123.      The majority of experts considered that an article providing for the right of unilateral qualification was necessary. Such an article was in line with the principle that the granting of asylum was an exercise of State sovereignty, and would also avoid difficulties of interpretation. One expert, however, believed that the article had very little meaning because the right of qualification appertained to the Contracting State in any event and added that the article was only a paraphrase of article 1, paragraph 3, of the Declaration on Territorial Asylum. In his view, the article was too succinct and if it were to be retained it should be made more specific so as to deal not only with the right of the State to qualify, but also to the objective criteria to be applied by States in granting asylum. The matters dealt with were of a very complex nature requiring much more detailed regulation and the expert mentioned by way of example the very comprehensive provisions of the European Convention on Extradition of 1957. [14]

124.      Some experts considered that the article was acceptable in its present form, while others felt that the article should not confine itself to providing for a right of qualification in respect of articles 2 or 3 of the Convention. The right of qualification could also be applied in respect of articles 1 and 4 and possibly also to paragraph 1 of article 10. One expert suggested that it should be applied to "all the provisions of the present Convention". Other experts, however, believed that the right of qualification should apply only to the granting of asylum, the principle of non-refoulement and the refusal of extradition (articles 1, 2 and 3) and that to extend it to other provisions of the Convention would deprive the latter of its content. One expert proposed the addition of the words "in order to seek asylum" at the end of the draft article.

125.      When the article was considered at the second reading, the experts who participated in the discussion expressed views similar to those expressed during the first reading. They agreed to a proposal that the words "of articles 2 or 3" be replaced by the words "of this Convention". One expert pointed out that the last-mentioned words would have the advantage of covering all possible cases and that a reference to articles 2 and 3 would have a limiting effect and that questions of qualification were also involved in other articles of the draft Convention (e.g. articles 1 and 4). It was, of course, obvious that article 9 would only be applicable when a question of qualification arose. The proposal made by one expert during the first reading that the final words of the article should read "has entered or seeks to enter in order to seek asylum" was accepted with a modification to read "has entered or seeks to enter and seeks asylum".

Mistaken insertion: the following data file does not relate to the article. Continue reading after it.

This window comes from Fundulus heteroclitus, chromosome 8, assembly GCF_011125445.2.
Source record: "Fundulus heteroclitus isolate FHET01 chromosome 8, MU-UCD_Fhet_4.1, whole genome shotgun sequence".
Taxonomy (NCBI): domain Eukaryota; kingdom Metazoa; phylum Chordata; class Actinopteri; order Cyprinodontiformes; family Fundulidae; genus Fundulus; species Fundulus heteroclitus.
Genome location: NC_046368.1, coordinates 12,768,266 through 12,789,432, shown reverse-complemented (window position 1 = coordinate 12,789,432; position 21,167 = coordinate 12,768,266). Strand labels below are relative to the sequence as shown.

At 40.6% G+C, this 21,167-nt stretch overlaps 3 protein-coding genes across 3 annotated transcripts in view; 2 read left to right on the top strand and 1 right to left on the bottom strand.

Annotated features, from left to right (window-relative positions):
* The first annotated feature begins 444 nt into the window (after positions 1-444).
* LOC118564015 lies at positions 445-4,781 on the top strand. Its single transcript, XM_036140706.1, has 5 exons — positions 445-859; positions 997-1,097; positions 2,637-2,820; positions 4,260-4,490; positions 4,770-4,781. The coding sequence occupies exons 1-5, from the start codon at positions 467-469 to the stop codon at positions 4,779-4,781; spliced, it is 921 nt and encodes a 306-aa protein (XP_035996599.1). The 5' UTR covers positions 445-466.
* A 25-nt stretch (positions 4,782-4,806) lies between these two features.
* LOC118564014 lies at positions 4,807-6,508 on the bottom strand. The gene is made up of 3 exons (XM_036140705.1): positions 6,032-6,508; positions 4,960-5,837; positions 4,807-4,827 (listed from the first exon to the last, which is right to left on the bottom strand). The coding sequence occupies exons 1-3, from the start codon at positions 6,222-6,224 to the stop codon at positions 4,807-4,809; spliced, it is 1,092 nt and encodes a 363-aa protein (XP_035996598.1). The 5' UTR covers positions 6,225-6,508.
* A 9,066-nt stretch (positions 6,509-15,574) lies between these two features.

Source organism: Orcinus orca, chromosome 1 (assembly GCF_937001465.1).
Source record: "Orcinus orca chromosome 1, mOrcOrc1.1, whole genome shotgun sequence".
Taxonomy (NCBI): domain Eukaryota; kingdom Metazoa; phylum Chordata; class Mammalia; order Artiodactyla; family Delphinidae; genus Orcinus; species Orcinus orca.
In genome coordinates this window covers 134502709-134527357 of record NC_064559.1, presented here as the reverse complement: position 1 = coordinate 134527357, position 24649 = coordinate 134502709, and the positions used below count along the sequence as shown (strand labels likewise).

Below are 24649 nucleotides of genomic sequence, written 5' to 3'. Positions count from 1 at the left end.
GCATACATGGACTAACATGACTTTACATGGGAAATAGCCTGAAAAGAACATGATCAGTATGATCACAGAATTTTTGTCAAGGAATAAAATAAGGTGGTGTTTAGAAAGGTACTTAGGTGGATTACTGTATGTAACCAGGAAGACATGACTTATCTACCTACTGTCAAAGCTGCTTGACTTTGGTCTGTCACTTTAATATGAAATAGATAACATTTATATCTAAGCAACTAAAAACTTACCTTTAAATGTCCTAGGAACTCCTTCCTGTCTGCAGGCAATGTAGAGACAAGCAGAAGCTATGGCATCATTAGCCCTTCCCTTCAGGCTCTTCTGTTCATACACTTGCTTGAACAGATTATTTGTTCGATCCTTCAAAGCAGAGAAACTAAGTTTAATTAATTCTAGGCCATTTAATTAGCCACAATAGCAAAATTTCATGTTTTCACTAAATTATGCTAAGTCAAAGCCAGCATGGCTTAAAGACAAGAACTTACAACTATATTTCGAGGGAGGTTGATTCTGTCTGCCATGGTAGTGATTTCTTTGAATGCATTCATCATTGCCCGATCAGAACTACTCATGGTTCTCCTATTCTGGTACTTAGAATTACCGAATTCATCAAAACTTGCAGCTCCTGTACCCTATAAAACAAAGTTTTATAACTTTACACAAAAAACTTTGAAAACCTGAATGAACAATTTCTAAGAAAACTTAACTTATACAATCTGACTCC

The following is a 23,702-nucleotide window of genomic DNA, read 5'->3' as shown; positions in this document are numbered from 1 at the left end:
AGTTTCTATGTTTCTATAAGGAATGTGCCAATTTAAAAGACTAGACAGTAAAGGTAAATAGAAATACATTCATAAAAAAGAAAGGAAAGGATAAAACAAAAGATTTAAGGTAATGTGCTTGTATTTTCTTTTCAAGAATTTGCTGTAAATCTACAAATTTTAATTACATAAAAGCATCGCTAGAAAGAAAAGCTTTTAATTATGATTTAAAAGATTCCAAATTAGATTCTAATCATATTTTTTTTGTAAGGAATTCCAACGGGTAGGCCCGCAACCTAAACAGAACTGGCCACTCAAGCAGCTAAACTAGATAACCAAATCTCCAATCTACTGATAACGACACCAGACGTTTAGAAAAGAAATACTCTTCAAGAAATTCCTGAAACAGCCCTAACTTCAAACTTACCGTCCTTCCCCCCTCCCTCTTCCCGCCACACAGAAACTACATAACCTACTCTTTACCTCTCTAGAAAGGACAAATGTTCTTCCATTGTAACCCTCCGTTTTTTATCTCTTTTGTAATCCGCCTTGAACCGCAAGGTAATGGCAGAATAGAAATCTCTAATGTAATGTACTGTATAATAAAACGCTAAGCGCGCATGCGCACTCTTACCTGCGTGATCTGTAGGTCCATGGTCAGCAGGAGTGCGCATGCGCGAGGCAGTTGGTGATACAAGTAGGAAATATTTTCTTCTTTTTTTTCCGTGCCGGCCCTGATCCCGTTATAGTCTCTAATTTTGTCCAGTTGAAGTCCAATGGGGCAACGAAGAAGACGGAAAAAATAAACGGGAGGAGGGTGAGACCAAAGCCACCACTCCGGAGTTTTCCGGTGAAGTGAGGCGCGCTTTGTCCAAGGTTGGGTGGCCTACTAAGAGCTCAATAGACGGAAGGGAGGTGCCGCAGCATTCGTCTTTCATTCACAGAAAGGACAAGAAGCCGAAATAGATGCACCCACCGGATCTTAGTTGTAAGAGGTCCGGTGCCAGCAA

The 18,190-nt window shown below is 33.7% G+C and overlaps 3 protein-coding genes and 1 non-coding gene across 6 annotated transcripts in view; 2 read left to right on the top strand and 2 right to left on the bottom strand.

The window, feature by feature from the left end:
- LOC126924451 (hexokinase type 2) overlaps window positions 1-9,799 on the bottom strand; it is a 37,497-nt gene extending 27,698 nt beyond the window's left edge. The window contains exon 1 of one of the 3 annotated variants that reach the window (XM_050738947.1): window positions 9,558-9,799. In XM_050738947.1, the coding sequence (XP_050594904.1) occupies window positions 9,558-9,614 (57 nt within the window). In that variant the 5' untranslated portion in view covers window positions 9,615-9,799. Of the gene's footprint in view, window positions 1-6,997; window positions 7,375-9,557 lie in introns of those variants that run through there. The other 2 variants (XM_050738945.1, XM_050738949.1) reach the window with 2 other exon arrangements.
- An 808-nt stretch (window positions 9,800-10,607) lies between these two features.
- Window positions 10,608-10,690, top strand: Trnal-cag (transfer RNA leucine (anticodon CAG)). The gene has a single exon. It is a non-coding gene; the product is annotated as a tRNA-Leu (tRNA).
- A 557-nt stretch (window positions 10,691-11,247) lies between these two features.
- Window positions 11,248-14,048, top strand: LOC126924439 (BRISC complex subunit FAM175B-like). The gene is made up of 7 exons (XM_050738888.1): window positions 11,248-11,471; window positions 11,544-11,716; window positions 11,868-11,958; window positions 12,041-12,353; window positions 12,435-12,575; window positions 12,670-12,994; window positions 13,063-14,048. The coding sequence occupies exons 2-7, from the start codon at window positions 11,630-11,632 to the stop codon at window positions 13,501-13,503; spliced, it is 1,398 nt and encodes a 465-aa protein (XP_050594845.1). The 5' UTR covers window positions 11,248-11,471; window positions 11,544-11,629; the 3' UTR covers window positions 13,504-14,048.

126.      The text of the new article, reworded in the light of the discussions of the experts, would read as follows:

Qualification of the grounds for granting asylum or applying the provisions of this Convention appertains to the Contracting State whose territory the person concerned has entered or seeks to enter and seeks asylum.

K.        Article 10. Régime of asylees

1.         States granting asylum shall not permit asylees to engage in activities contrary to the purposes and principles of the United Nations.

2.         Without prejudice to the provisions of regional conventions, a State incurs international responsibility for the actions of asylees to the same extent that it would be responsible for the actions of any other person living in its territory.

127.      Certain experts stated that paragraph 1 of the article would give rise to constitutional difficulties in so far as the legislation of their respective countries contained far-reaching provisions concerning freedom of speech and freedom of the press. These difficulties could perhaps be overcome by adding the words "to the extent to which the law permits". Other experts considered that the wording of the paragraph was too imprecise and/or too wide and might leave open the possibility for States to restrict the human rights of refugees. The paragraph was also incomplete in that it stated what refugees should not do, but did not define their rights in a positive manner. One expert referred to the Caracas Convention on Territorial Asylum, which contained detailed provisions guaranteeing that refugees should be treated on the same footing as nationals. Another expert pointed out that the paragraph was almost identical with article 4 of the Declaration on Territorial Asylum.